Change is coming to One Arrowhead Drive and it's not going to be pretty. After Kansas City blew a 21-10 lead with less than two minutes remaining, the aftermath of KC's locker room was dismal, at it's lowest point of the season.
How could the Chargers, who turned the ball over three times and fell behind 21-3, pull out a win? The culprit this week is the entire organization. That's the simplest way to put it.
The Chiefs squandered two timeouts in the fourth quarter because they could not get their offensive calls from the coaching booth to the sidelines to the quarterback in the allotted time. Those gaffes came into play when KC's offense found itself without a timeout on the final desperation drive.
Defensively, despite the fact the Chiefs recorded three sacks, they could not generate any pressure on Chargers quarterback Philip Rivers in the final two minutes. But it gets worse - the broken coverage on Rivers' 42-yard pass to Vincent Jackson, that set up the game-winning touchdown, fell at the feet of a pair of veterans on defense.
Cornerback Patrick Surtain was supposed to be deeper in coverage. When he tried to jump an underneath route, it left Jarrad Page in single coverage. Page was late getting over to defend Jackson. After the game, Surtain admitted he should have been deeper, but Page was also upset - either by the defense that had been called, the blown coverage, or at himself for the outcome of the play.
Special teams also let the Chiefs down once again. Rookie kicker Connor Barth missed a short field goal into a swirling wind by not driving the ball. He took a chipshot for granted, which set up the need for his game-winning field goal attempt.
On that attempt, Barth drove the ball low with enough force that it would have cleared the uprights from 60 yards. But Thomas Gafford's snap to holder Dustin Colquitt was high, and that was enough to disrupt the timing.
This loss also gives a clear indicator of the problems at the top of the organization. It should be obvious now that this team didn't value veterans enough, and sat back in free agency a year ago with money to burn. They didn't provide the young nucleus of KC's roster enough experienced leaders to bridge the gap.
After this debacle, how can Chairman of the Board Clark Hunt not make changes? You can blame Peterson, Head Coach Herm Edwards, the Chiefs' scouting department, the assistant coaches and the players, but when fans stay away by the tens of thousands, when season ticket holders are already on record that they won't renew next season without changes, Hunt has little choice.
Two weeks ago a Chiefs official told me that if he were Hunt he would, "blow the whole thing up" and start over. That would be my choice at this point, too.
The apathy for the Chiefs in the Kansas City community, and more specifically from season ticket holders who are unlikely to renew for the 2009 season, is higher than it's ever been in 20 years. It's not about playing for next season anymore, it's about the salvation of the franchise. Someone has to take control of the situation before it gets worse.
Most of the Chiefs scattered to their cars after Sunday's game before talking to the media. It was obvious the locker room took this loss extremely hard. Hunt may now find himself with a bigger mess on his hands than he predicted he'd be dealing with when he signed off on the youth movement a year ago.
In short order, he's really the only man that can make the changes that will appease the fans and the core group of players who will be charged with coming back in 2009 to win the close games the Chiefs have been losing the last two seasons.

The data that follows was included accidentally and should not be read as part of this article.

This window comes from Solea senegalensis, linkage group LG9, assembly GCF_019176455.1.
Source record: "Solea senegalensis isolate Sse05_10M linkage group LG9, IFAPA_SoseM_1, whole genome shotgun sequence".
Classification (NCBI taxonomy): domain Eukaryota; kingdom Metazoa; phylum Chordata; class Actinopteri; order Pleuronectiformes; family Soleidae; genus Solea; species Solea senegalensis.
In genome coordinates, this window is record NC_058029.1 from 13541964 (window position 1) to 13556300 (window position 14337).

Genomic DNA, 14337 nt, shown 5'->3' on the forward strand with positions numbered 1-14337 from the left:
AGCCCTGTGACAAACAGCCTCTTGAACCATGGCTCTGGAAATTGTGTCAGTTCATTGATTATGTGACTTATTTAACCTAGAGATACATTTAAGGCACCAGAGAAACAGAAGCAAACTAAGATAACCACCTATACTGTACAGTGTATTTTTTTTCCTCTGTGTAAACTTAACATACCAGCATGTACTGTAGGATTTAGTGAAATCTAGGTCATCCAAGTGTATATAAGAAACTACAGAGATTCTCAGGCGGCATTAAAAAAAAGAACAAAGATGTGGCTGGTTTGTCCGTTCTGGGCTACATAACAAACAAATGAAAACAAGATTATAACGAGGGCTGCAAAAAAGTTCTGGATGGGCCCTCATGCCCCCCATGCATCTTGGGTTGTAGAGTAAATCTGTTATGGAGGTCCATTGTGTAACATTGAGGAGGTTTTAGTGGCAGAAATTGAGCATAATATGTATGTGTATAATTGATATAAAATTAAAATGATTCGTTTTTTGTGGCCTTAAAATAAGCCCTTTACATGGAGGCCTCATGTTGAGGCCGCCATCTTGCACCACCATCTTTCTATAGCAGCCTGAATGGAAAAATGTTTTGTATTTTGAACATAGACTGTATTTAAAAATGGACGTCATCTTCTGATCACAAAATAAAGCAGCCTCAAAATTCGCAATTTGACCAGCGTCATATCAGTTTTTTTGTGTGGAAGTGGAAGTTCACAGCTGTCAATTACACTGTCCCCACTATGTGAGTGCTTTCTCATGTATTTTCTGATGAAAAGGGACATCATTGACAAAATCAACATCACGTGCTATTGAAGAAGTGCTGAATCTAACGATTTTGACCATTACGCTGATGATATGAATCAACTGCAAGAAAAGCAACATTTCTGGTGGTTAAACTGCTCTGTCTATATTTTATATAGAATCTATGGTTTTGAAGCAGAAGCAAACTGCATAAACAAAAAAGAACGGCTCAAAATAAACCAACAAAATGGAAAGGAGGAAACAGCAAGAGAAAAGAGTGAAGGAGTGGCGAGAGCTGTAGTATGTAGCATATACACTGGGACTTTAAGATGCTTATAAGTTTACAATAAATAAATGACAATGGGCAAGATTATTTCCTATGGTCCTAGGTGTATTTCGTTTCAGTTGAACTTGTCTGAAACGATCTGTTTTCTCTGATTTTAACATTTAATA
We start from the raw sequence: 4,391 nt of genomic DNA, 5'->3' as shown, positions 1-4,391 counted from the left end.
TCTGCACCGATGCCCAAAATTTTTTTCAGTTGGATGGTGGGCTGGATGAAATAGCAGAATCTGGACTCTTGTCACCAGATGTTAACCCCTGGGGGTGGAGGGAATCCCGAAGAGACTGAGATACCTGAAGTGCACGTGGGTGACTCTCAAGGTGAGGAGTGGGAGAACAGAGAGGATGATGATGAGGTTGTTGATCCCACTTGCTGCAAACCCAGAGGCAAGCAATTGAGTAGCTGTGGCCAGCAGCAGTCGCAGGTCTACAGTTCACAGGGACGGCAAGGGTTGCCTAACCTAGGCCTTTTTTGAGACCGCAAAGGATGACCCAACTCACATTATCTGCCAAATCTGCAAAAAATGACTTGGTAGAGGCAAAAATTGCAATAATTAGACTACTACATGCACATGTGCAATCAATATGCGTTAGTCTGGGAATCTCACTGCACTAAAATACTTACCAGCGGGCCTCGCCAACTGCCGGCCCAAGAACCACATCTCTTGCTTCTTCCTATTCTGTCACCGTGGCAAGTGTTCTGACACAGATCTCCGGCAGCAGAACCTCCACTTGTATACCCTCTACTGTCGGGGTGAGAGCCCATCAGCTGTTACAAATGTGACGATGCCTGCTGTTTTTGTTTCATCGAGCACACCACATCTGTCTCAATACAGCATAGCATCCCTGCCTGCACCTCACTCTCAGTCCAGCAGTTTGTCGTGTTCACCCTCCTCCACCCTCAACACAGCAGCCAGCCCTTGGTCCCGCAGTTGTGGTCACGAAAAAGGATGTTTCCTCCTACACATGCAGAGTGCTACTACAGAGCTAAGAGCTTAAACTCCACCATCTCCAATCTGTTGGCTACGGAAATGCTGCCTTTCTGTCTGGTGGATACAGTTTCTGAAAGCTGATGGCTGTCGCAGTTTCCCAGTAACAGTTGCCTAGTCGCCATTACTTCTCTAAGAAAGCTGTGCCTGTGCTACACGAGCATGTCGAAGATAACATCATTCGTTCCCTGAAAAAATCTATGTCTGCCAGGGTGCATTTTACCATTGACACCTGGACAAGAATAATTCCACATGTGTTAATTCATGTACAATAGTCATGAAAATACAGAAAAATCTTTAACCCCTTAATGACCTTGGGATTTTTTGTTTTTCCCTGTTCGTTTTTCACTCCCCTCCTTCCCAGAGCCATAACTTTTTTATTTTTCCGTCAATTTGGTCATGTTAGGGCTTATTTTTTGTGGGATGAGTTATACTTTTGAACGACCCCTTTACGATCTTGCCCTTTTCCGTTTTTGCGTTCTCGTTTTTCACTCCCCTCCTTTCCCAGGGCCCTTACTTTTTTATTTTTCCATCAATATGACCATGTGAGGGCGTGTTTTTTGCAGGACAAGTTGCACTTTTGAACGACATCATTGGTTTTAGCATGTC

Hunt may not see it that way, but the moves he makes next will radically affect this franchise for better or for worse. That's a lot of pressure.
It starts and ends with Hunt. My gut tells me changes are coming.
Four to Remember
QB Tyler Thigpen - Another loss, and more learning experiences. Thigpen's interception in the end zone on a pass intended for Tony Gonzalez negated critical points that would have been the difference in the football game. If Thigpen is going to be the guy next year, he'll have to learn not to zone in on Gonzalez. Dwayne Bowe and Mark Bradley have to be more involved. Teams are collapsing in on Gonzalez because Thigpen doesn't check off.
DE Tamba Hali - He made no excuses Sunday, which is a good sign and his two sacks were another positive sign in what has been a bad season for the former first-round pick. Hali was supposed to be the guy to replace Jared Allen at the beginning of the year, but it didn't work out. Defensive end might be KC's biggest need this offseason, but at least Hali showed some life and made plays.
OC Chan Gailey - I loved the trickery on Johnson's touchdown pass to Tony Gonzalez, and I was equally impressed with the hook and ladder the Chiefs ran. But the simple fact is that Gailey's offense has scored only 29 points in the third quarter the entire season. Even further, his offense only gained two first downs in the entire second half against the Chargers.
Gailey's halftime adjustments leave something to be desired. He appears to be someone who has a game plan and that he's going to stick to it no matter what happens from one half to the other. Opposing defenses are making changes and Gailey isn't offering many - if any - new wrinkles in the second half.
HC Herm Edwards - This was by far the hardest loss of the season. You have to wonder how Edwards comes back from this. There is no doubt in my mind that he can - if given the chance - lead the Chiefs into playoff position by 2010 or sooner. I sensed after the Raiders game Edwards was rejuvenated. My sense this week is that he's contemplating his future. This is a good man who just might have too many obstacles to overcome. If Edwards stays, he needs more tools at his disposal next season.
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